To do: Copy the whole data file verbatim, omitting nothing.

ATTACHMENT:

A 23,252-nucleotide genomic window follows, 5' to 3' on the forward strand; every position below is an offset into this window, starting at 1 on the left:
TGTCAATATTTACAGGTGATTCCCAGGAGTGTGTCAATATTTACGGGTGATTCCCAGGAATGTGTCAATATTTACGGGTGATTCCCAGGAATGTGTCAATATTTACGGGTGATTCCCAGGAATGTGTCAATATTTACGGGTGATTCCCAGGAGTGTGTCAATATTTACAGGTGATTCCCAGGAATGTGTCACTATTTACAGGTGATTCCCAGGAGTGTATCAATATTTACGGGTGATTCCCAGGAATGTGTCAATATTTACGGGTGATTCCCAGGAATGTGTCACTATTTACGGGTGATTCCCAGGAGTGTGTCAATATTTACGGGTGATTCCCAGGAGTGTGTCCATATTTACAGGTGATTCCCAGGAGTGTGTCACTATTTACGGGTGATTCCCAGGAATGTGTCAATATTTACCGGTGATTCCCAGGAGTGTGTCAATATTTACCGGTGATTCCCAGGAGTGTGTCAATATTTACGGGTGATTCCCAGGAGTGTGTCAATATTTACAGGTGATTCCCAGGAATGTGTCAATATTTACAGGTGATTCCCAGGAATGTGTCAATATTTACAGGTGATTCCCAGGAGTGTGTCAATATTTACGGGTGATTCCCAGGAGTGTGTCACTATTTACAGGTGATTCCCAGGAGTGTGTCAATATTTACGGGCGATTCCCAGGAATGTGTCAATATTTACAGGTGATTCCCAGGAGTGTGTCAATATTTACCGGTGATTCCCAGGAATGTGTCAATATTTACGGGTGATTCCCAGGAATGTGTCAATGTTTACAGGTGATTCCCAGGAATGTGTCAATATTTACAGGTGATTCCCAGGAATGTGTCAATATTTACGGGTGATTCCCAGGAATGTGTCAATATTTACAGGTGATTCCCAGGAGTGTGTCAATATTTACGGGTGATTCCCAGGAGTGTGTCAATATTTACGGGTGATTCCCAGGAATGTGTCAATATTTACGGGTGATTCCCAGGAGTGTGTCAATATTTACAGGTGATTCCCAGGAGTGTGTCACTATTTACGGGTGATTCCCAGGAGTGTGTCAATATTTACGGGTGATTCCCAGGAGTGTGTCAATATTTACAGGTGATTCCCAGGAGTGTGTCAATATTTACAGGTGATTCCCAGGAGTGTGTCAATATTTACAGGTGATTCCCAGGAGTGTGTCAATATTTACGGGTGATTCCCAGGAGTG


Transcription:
A 23,252-nucleotide genomic window follows, 5' to 3' on the forward strand; every position below is an offset into this window, starting at 1 on the left:
TGTCAATATTTACAGGTGATTCCCAGGAGTGTGTCAATATTTACGGGTGATTCCCAGGAATGTGTCAATATTTACGGGTGATTCCCAGGAATGTGTCAATATTTACGGGTGATTCCCAGGAATGTGTCAATATTTACGGGTGATTCCCAGGAGTGTGTCAATATTTACAGGTGATTCCCAGGAATGTGTCACTATTTACAGGTGATTCCCAGGAGTGTATCAATATTTACGGGTGATTCCCAGGAATGTGTCAATATTTACGGGTGATTCCCAGGAATGTGTCACTATTTACGGGTGATTCCCAGGAGTGTGTCAATATTTACGGGTGATTCCCAGGAGTGTGTCCATATTTACAGGTGATTCCCAGGAGTGTGTCACTATTTACGGGTGATTCCCAGGAATGTGTCAATATTTACCGGTGATTCCCAGGAGTGTGTCAATATTTACCGGTGATTCCCAGGAGTGTGTCAATATTTACGGGTGATTCCCAGGAGTGTGTCAATATTTACAGGTGATTCCCAGGAATGTGTCAATATTTACAGGTGATTCCCAGGAATGTGTCAATATTTACAGGTGATTCCCAGGAGTGTGTCAATATTTACGGGTGATTCCCAGGAGTGTGTCACTATTTACAGGTGATTCCCAGGAGTGTGTCAATATTTACGGGCGATTCCCAGGAATGTGTCAATATTTACAGGTGATTCCCAGGAGTGTGTCAATATTTACCGGTGATTCCCAGGAATGTGTCAATATTTACGGGTGATTCCCAGGAATGTGTCAATGTTTACAGGTGATTCCCAGGAATGTGTCAATATTTACAGGTGATTCCCAGGAATGTGTCAATATTTACGGGTGATTCCCAGGAATGTGTCAATATTTACAGGTGATTCCCAGGAGTGTGTCAATATTTACGGGTGATTCCCAGGAGTGTGTCAATATTTACGGGTGATTCCCAGGAATGTGTCAATATTTACGGGTGATTCCCAGGAGTGTGTCAATATTTACAGGTGATTCCCAGGAGTGTGTCACTATTTACGGGTGATTCCCAGGAGTGTGTCAATATTTACGGGTGATTCCCAGGAGTGTGTCAATATTTACAGGTGATTCCCAGGAGTGTGTCAATATTTACAGGTGATTCCCAGGAGTGTGTCAATATTTACAGGTGATTCCCAGGAGTGTGTCAATATTTACGGGTGATTCCCAGGAGTG